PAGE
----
In the October 1991 issue of The Atlantic was an exchange between Tom Bethell and Irvin Matus about the author of the Shakespeare works. I read those pages with interest. Neither was a scholar. Strangely, there were no professors engaged in the debate, as though that was beneath their intellectual time and trouble. Re-reading the articles now, my impression is how quaint were their choice of materials. Matus made several statements that have lasted through the decades, forming a catechism as automatic and with as little support as when he wrote them. “An ample supply of references to Shakespeare as a player and playwright establish his position in the acting company (that) was under the patronage of the Lord Chamberlain and, from May of 1603 onward, of King James I.”
Bethell entertained the idea that the Stratford man was a front or blind for the secretive author––Edward de Vere. Neither considered that the always correctly spelled “Shakespeare” in various official records was a calculated plant by either the de Vere contingent or the ruling Cecils, aiming to plan up a past for a fictitious cipher after the works mysteriously ceased.
What struck me was the description of de Vere. He fit all the expected attributes of the prodigiously talented and skilled “Shakespeare” author. Writing genius does not come out of nowhere but is the product of devotion and time. There was little about such a genesis––until I read Charlton Ogburn’s The Mysterious William Shakespeare a few years later. There it appeared that the young noble lost his father, possibly to murder by a rival earl, that his mother married indecently soon after, that he was uprooted and sent to London as a ward of the officious First Secretary Cecil, that Cecil married him off to his own socially lesser daughter, and that Leicester, the elder Vere’s arch-enemy, employed the twelve year old earl’s new step-father as his lieutenant while taking over the House of Oxford’s ancestral lands. This was the a priori setting of Hamlet. Writing the play might have been the mature Edward de Vere’s revenge, a claim to honor lost when a child.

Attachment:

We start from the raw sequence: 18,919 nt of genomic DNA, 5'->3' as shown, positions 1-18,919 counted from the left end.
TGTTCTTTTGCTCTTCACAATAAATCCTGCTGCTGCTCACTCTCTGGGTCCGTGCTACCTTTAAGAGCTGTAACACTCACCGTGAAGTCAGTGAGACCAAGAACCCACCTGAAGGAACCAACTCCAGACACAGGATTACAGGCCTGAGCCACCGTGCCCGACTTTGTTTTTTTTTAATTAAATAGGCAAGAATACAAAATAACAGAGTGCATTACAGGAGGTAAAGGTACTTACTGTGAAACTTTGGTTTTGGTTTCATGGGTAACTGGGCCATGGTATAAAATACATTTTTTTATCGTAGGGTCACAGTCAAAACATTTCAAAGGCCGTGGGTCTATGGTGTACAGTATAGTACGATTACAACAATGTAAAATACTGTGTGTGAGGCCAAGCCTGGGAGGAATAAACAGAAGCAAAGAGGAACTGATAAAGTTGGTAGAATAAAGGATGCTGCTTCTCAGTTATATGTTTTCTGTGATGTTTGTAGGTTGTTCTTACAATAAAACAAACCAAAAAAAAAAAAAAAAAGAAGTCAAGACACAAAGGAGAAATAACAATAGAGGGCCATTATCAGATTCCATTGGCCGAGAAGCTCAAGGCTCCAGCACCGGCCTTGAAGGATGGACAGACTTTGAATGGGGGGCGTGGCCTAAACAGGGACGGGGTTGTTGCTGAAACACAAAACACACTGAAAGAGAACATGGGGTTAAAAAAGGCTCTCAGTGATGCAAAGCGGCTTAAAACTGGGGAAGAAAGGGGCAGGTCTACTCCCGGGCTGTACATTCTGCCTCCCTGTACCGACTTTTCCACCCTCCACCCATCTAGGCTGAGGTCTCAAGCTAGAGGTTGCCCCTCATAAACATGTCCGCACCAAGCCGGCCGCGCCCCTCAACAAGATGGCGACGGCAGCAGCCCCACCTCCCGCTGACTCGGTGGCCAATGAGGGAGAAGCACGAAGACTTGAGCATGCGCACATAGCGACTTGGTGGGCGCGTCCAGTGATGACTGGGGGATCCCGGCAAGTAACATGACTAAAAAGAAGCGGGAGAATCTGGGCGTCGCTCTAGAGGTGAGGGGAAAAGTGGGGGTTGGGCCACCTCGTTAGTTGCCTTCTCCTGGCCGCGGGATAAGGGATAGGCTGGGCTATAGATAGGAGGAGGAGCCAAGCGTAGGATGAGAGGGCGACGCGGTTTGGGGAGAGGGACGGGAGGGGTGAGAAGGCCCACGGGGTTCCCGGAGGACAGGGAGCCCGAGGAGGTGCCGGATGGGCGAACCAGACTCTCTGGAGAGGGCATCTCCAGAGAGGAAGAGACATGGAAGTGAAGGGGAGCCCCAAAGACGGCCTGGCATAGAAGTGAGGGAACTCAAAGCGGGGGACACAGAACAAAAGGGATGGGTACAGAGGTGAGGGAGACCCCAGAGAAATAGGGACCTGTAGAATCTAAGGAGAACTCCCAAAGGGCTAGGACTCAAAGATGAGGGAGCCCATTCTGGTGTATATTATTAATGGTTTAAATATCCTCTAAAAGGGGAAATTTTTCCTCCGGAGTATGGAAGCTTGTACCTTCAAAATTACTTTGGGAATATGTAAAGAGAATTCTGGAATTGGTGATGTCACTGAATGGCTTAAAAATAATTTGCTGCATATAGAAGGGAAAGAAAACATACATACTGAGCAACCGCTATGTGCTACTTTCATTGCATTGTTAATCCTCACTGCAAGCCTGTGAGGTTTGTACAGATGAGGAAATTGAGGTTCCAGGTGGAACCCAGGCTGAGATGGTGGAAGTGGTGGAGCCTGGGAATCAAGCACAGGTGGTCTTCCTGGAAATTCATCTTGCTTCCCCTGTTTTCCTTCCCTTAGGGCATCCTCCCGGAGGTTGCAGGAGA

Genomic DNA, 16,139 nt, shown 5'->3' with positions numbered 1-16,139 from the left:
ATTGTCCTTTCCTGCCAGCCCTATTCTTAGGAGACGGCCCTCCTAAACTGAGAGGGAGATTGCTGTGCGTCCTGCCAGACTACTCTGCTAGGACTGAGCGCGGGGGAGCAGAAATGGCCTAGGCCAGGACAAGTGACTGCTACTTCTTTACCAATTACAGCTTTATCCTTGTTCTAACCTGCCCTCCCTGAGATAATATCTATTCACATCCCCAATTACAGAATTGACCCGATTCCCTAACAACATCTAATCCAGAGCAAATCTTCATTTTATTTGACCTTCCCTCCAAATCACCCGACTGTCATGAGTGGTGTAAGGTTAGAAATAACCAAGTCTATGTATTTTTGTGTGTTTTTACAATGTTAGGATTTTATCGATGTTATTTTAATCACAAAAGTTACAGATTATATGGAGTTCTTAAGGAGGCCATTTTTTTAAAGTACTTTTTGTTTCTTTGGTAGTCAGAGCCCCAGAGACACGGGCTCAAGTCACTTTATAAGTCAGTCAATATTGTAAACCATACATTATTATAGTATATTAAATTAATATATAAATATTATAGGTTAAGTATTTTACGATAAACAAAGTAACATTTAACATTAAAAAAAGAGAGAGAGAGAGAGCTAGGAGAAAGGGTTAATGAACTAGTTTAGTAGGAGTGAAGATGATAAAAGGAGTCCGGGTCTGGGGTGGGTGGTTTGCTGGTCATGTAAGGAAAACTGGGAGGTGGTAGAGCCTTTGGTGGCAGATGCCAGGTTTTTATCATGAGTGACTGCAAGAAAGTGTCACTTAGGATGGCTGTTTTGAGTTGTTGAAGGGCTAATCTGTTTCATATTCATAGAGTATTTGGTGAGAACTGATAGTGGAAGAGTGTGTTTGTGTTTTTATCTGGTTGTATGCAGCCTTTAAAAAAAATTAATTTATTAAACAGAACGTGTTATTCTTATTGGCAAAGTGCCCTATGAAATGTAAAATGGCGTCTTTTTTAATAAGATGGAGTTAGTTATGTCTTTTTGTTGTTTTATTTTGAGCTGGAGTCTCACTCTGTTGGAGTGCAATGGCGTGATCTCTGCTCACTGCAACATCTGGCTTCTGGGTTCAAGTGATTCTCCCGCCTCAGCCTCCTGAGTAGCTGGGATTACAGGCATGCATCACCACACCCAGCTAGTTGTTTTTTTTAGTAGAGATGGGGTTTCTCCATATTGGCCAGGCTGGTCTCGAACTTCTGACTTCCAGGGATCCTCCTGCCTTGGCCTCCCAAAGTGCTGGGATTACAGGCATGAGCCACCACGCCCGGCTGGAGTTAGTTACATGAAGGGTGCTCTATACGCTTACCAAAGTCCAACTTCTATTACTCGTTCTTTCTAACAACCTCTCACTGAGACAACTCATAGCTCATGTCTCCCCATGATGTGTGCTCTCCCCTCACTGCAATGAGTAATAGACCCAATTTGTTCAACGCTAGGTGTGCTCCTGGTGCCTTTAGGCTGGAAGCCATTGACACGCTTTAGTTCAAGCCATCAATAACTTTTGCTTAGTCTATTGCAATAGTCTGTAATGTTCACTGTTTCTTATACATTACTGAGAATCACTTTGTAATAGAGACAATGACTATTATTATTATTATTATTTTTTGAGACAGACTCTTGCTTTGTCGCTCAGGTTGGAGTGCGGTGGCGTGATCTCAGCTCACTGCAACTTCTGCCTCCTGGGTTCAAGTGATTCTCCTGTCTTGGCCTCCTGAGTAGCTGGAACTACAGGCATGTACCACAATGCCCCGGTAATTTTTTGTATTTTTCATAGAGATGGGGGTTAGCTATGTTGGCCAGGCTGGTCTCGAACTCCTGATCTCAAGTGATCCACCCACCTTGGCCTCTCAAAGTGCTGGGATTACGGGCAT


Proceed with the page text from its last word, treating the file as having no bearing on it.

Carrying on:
At this point I could see the strands connecting an artistic soul to his works. He probably wanted blood and plenty of it. But that was not to be if he were to survive in an aristocratic elite of psychopaths. The sublimations of art would have to do.
A few years later I ordered a little known book, worn and derelict, from Inter-Library Loan. In a few nights I read J. Thomas Looney’s “Shakespeare” Identified in Edward de Vere, Seventeenth Earl of Oxford. Much rang true and led seamlessly to a hoax about the paradigmatic author of Western literature and his times. I took up the Oxfordian banner to help discard the fable being offered even now to minds young and old as an ersatz version of History, one which had almost erased the foundational artist of his country for reasons of State.
J. Thomas Looney’s “Shakespeare” Identified is available as a free download at Internet Archive.
“How I Became an Oxfordian” is edited by Bob Meyers. You may submit your essay on this topic (500 words or less in an editable format such as MS Word), along with a digital photo of yourself, to: firstname.lastname@example.org. Also include a sentence about yourself (e.g., “John J. Smith is a businessman in San Francisco.”).
Next week’s essay is by Elke Brackmann.
You can join the SOF or renew your membership for 2016 at our membership page.